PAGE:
‘Tis the season to be jolly – Symposium Season

When I worked in Bangladesh in the mid-90s there was always a steady flow of project and programme workshops going on in Dhaka. One individual always turned up; he became known as ‘Mr Workshop’ and we eventually realised he’d just figured out a good way to get a decent lunch several times a week.

At the end of November, I went to four evaluation symposia in 10 days, and am starting to worry about it becoming a free-lunch habit too. It’s obviously evaluation season since the American Evaluation Association’s annual conference was also running at the same time (Itad at American Evaluation 2017).

Across these symposia, there’s been a really interesting cross-section of evaluation theory and practice. These four events were: Evidence that matters for vulnerable and marginalised people in international development, part of 3ie’s London Evidence week; the Centre for Evaluation of Complexity Across the Nexus (CECAN)’s  International Symposium on Complexity Approaches to Evaluate Global Nexus Policy Challenges; the Centre for Development Impact (CDI)’s event on The role of evidence in a changing world; and the Centre for Excellence on Development Impact and Learning (CEDIL)’s symposium on Timely Evaluation for Programme Improvement.

The benefit of having a compressed cross-sectional view of evaluation from four symposia is being able to reflect on and observe what is happening in our space and, with the exception of the CECAN event, they all centred on evaluation in international development.

Reflections

There was healthy attention paid to the usefulness of evaluations. The ‘to whom’ question didn’t always get well addressed – it was usually to ‘policy-makers’ or ‘decision-makers’ (terms that really need unpacking), and sometimes to ‘society’ and ‘stakeholders.’ There was (mostly) recognition that a good evaluation doesn’t end with a good report – it’s barely started being useful then.

Blind men and the elephant

These events covered some big topics and attracted wide audiences. I observed a certain amount of finding out what the elephant looks like. Complexity is always a good topic to get a mix of views, and, as ever, different methodological perspectives bring a range of views about the nature of the evaluation beast.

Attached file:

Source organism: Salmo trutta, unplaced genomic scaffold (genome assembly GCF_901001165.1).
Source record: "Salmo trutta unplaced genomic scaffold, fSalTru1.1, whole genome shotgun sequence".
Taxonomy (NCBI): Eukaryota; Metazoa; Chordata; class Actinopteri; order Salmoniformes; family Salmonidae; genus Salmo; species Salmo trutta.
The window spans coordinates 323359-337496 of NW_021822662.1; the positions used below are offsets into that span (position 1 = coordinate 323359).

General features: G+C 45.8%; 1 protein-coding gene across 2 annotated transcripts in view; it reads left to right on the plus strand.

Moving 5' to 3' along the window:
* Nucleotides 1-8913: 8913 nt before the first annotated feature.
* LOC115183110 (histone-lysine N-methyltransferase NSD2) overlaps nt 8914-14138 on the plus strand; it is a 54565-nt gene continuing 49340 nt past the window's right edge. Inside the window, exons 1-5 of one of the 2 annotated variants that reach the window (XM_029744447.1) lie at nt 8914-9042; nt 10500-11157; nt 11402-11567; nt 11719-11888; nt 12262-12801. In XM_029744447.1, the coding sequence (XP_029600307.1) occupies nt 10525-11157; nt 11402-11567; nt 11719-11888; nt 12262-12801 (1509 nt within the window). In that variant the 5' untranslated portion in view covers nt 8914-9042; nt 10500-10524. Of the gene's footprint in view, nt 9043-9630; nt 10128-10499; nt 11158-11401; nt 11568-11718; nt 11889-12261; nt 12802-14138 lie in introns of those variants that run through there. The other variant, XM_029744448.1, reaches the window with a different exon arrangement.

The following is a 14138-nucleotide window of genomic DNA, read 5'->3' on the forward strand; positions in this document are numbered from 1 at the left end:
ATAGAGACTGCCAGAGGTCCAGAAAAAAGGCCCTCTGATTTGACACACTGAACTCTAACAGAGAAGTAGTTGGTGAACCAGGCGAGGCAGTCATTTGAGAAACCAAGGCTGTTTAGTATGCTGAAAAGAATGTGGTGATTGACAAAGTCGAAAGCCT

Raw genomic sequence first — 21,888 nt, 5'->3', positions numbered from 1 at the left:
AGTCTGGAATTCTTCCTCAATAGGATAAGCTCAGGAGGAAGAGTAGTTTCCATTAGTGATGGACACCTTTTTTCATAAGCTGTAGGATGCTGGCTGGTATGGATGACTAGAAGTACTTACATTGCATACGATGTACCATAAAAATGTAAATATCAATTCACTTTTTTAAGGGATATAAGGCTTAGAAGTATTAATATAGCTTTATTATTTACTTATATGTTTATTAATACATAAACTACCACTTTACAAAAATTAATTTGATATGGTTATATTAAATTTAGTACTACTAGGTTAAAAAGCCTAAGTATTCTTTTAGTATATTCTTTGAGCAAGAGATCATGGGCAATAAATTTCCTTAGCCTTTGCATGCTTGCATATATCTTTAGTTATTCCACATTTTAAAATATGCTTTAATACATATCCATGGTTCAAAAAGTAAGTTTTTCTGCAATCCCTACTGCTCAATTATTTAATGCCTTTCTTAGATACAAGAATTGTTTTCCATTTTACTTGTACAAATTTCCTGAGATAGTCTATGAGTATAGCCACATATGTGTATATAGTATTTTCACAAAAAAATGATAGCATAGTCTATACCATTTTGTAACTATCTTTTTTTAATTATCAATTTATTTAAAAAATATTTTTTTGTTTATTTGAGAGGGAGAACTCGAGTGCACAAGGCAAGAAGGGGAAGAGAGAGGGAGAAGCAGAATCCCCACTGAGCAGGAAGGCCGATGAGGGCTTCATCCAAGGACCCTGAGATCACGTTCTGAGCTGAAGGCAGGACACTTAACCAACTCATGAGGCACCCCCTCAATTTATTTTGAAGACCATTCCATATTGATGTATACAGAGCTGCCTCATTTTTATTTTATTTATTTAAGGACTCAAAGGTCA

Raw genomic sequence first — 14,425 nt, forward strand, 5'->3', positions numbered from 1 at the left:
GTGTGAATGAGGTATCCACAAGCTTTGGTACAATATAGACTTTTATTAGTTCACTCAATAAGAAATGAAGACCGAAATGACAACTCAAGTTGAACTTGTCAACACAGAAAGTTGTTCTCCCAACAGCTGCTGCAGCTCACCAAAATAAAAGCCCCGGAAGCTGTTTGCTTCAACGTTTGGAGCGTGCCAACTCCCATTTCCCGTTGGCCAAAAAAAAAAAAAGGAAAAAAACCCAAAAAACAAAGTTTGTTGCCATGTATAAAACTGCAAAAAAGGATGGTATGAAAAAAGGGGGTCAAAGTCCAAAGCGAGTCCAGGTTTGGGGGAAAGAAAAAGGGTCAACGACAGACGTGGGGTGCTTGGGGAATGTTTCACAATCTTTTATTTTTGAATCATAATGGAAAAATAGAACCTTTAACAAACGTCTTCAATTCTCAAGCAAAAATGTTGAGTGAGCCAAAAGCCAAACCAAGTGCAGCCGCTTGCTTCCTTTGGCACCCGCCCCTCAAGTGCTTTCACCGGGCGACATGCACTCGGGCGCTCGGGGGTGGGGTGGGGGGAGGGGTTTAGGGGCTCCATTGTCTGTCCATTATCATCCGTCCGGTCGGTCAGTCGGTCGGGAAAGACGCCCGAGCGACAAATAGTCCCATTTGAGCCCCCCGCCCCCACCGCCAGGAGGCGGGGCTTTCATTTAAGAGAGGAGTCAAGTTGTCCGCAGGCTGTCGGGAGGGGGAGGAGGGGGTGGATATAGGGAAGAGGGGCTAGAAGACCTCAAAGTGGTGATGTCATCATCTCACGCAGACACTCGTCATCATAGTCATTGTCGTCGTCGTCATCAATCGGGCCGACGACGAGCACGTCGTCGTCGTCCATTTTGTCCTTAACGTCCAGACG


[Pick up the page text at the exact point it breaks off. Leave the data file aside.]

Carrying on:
Some impressive use of digital technology was presented. At the CEDIL event, Martin Dale (PSI) gave a fascinating talk on adding a social media narrative component to the DHIS 2 health management information system to improve the analysis and use of routine data. And at the CECAN event, Sander van der Leuw presented on the Decision Theatre at Arizona State University, used to encourage researchers and leaders to visualise solutions to complex problems.

But mostly good old-fashioned field-work caught my eye. Charlotte Watts talked about her evaluation of the SASA! programme’s work on violence against women and girls (VAWG) in Uganda, Val Curtis on behaviour centred-design research on toilet use in India, and Jean Boulton on her complexity-oriented impact assessment of financial sector deepening in Western Kenya. Not only did this make for more interesting presentations, but was also a good demonstration that in the complex arena of trying to understand what works to get human beings to do something differently, a keen understanding of context is necessary. In my first position after graduating, conducting agricultural research, my supervisor said; ‘if you want to trust your data, never visit the field.’  I think he was kidding…

Symposium formats

PowerPoint poisoning

I must confess to being in danger of contracting PowerPoint Poisoning. Kudos to Claire Hutchings from Oxfam for good illustrations and a low text to image ratio; Owen Barder at the CDI event for presenting with simply with two tabloid front pages and no PowerPoint, and David Byrne at the CECAN event for a 10-minute mini-master class in qualitative methods, with no visual aids.

The ‘three-person panel; 15-minute presentation each; 10 minutes for Q&A’ format is over-used. On the plus side, I heard some really fascinating talks, and a good number really stimulated my thinking. But the opportunity to engage further was often limited and dictated by the clock. CECAN should be congratulated on trying a wider range of approaches, such as two-minute presentations, extended group work sessions, and participants ‘touring’ recurring presentations. At many universities, undergraduates are generally able to access slides for their lectures in advance of the lecture itself, through their institution’s Virtual Learning Environment. I feel the depth of engagement in symposia would benefit from participants having similarly had access to the material in advance. Finally, a brave and innovative attempt at the CEDIL event to use tweets to distil the essence of break-out groups into 140 characters; maybe a bit of a victory of form over content?

And so, to 2018. I’m currently involved in organising the 2018 UK Evaluation Society conference, so I hope we can take some of our own medicine in designing that!

Julian Barr, December 2017

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